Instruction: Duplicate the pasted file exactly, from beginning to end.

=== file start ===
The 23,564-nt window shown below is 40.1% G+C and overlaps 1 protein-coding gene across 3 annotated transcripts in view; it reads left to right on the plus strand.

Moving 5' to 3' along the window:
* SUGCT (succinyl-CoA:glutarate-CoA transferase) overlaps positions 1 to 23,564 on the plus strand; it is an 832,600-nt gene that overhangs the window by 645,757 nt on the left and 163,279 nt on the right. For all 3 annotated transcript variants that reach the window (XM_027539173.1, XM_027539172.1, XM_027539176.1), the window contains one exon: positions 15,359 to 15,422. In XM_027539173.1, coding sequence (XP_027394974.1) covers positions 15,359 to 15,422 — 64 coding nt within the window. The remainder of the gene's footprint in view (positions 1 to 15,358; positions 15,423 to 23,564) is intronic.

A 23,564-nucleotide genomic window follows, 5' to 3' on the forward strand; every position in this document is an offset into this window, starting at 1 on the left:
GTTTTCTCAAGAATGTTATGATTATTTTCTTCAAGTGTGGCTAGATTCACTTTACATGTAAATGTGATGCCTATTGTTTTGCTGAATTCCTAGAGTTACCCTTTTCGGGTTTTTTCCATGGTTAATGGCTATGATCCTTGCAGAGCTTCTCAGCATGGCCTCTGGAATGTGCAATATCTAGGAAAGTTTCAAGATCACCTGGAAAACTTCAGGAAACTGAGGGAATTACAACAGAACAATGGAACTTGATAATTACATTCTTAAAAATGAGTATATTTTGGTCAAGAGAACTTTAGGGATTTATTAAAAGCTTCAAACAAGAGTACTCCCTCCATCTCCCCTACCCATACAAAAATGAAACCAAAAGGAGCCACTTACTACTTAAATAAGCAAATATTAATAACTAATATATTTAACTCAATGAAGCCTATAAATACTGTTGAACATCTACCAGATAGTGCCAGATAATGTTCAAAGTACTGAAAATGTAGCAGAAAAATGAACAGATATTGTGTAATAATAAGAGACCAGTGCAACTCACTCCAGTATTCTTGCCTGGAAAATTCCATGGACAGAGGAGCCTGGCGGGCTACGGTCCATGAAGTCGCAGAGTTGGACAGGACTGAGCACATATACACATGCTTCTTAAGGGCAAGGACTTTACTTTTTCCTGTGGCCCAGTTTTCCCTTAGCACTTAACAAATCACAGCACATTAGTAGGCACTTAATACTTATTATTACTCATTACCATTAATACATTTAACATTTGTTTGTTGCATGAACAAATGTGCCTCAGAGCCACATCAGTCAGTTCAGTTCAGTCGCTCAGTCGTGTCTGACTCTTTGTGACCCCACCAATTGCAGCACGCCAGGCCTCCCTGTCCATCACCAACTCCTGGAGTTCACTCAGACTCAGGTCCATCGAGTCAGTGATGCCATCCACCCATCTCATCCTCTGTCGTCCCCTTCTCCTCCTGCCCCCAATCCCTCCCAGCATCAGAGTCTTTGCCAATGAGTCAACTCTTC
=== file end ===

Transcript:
The 23,564-nt window shown below is 40.1% G+C and overlaps 1 protein-coding gene across 3 annotated transcripts in view; it reads left to right on the plus strand.

Moving 5' to 3' along the window:
* SUGCT (succinyl-CoA:glutarate-CoA transferase) overlaps positions 1 to 23,564 on the plus strand; it is an 832,600-nt gene that overhangs the window by 645,757 nt on the left and 163,279 nt on the right. For all 3 annotated transcript variants that reach the window (XM_027539173.1, XM_027539172.1, XM_027539176.1), the window contains one exon: positions 15,359 to 15,422. In XM_027539173.1, coding sequence (XP_027394974.1) covers positions 15,359 to 15,422 — 64 coding nt within the window. The remainder of the gene's footprint in view (positions 1 to 15,358; positions 15,423 to 23,564) is intronic.

A 23,564-nucleotide genomic window follows, 5' to 3' on the forward strand; every position in this document is an offset into this window, starting at 1 on the left:
GTTTTCTCAAGAATGTTATGATTATTTTCTTCAAGTGTGGCTAGATTCACTTTACATGTAAATGTGATGCCTATTGTTTTGCTGAATTCCTAGAGTTACCCTTTTCGGGTTTTTTCCATGGTTAATGGCTATGATCCTTGCAGAGCTTCTCAGCATGGCCTCTGGAATGTGCAATATCTAGGAAAGTTTCAAGATCACCTGGAAAACTTCAGGAAACTGAGGGAATTACAACAGAACAATGGAACTTGATAATTACATTCTTAAAAATGAGTATATTTTGGTCAAGAGAACTTTAGGGATTTATTAAAAGCTTCAAACAAGAGTACTCCCTCCATCTCCCCTACCCATACAAAAATGAAACCAAAAGGAGCCACTTACTACTTAAATAAGCAAATATTAATAACTAATATATTTAACTCAATGAAGCCTATAAATACTGTTGAACATCTACCAGATAGTGCCAGATAATGTTCAAAGTACTGAAAATGTAGCAGAAAAATGAACAGATATTGTGTAATAATAAGAGACCAGTGCAACTCACTCCAGTATTCTTGCCTGGAAAATTCCATGGACAGAGGAGCCTGGCGGGCTACGGTCCATGAAGTCGCAGAGTTGGACAGGACTGAGCACATATACACATGCTTCTTAAGGGCAAGGACTTTACTTTTTCCTGTGGCCCAGTTTTCCCTTAGCACTTAACAAATCACAGCACATTAGTAGGCACTTAATACTTATTATTACTCATTACCATTAATACATTTAACATTTGTTTGTTGCATGAACAAATGTGCCTCAGAGCCACATCAGTCAGTTCAGTTCAGTCGCTCAGTCGTGTCTGACTCTTTGTGACCCCACCAATTGCAGCACGCCAGGCCTCCCTGTCCATCACCAACTCCTGGAGTTCACTCAGACTCAGGTCCATCGAGTCAGTGATGCCATCCACCCATCTCATCCTCTGTCGTCCCCTTCTCCTCCTGCCCCCAATCCCTCCCAGCATCAGAGTCTTTGCCAATGAGTCAACTCTTC